Why is that? It’s like somewhere along the line, White people forgot that our history is their history too. In the movie of Slavery, White people co-starred and had a lot of screen time. But yet, our history is othered and our stories are othered. What if they weren’t?
What if in the middle of reading Steinbeck and Faulkner, we read Toni Morrison, whose books have also gotten the title of Great American novel? The introduction of Harry Potter into the classroom, normalizes Science Fiction, which means that perhaps Fledgling might make it into a few syllabi as well, which would help normalize Blackness.
The more we normalize Blackness, the less people will fear it. The less people fear it, the safer our world becomes for the other, who won’t be quite the “other” anymore.
QPOC Speculative Fiction Activist
“By day, Cairo works for an educational Hip Hop company by night, she writes Science Fiction and Fantasy stories showcasing QPOC characters. Her fiction has been published in 3 Elements Review, The Finger Lit mag and Futurological press. She is a staff writer for Elixher Magazine and has also written for Autostraddle, Dropped Pebbles and the B Envelope. You can contact her here. She’d love to hear from you.”Click here for reuse options!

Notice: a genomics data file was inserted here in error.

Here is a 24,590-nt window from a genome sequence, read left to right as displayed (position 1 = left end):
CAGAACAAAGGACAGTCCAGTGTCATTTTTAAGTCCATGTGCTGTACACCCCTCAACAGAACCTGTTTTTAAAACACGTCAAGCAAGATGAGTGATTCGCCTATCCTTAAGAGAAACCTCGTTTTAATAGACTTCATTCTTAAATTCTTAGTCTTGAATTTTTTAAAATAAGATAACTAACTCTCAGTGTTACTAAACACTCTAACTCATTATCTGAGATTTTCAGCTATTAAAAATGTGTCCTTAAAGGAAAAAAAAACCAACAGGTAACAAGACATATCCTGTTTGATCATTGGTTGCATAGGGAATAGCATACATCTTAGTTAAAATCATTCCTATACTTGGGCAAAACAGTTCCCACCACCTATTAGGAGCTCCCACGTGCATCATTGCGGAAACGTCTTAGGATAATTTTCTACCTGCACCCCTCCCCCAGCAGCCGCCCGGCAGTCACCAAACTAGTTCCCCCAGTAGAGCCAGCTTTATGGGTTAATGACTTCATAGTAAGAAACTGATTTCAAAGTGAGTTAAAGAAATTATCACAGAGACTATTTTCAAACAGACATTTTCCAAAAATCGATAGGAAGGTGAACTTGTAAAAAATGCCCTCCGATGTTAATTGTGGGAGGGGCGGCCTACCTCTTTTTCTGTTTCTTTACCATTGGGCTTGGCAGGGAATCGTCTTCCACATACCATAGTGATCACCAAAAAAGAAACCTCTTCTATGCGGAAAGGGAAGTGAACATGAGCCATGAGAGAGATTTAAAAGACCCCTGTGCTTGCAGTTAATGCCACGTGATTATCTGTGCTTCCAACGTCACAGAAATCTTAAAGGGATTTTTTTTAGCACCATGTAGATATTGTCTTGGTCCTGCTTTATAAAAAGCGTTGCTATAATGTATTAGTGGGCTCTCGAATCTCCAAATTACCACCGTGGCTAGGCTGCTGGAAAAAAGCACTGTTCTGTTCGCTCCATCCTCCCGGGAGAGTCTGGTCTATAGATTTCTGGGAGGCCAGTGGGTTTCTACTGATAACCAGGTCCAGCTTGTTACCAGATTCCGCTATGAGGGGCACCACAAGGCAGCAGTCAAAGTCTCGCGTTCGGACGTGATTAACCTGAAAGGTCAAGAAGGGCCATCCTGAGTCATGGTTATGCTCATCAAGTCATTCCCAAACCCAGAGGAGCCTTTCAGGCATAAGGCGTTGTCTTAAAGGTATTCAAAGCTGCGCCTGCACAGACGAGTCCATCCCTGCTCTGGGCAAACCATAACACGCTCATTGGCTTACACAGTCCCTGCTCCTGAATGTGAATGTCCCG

Copyright 2014 Black Girl Nerds
- BGN Movie Review: Get Out - February 23, 2017
- Rebellions Are Built On Hope: Lessons Of Resistance from Rogue One - February 23, 2017
- Luke Cage’s Funko Pop Is Here and It’s Fabulous! - February 23, 2017
- Protomolecules, Asteroid Spaceships, Extrasolar Love, and Damned Good Writing: #TheExpanse 2×05 Is Everything! - February 22, 2017
- #Riverdale gives a disappointing conclusion to its worst storyline - February 22, 2017
- Ray Discovers His True Place on #Speechless: The Country Club - February 22, 2017
- Good Luck and Godspeed — #TheExpanse - February 22, 2017
- God Power Can Only Take You So Far on #TheMagicians - February 22, 2017
- #TheFlash has a Fine FlashPoint Filler Episode Before the Big Gorilla Grodd Double Feature - February 21, 2017
- The Breaks Premiere Press Event - February 20, 2017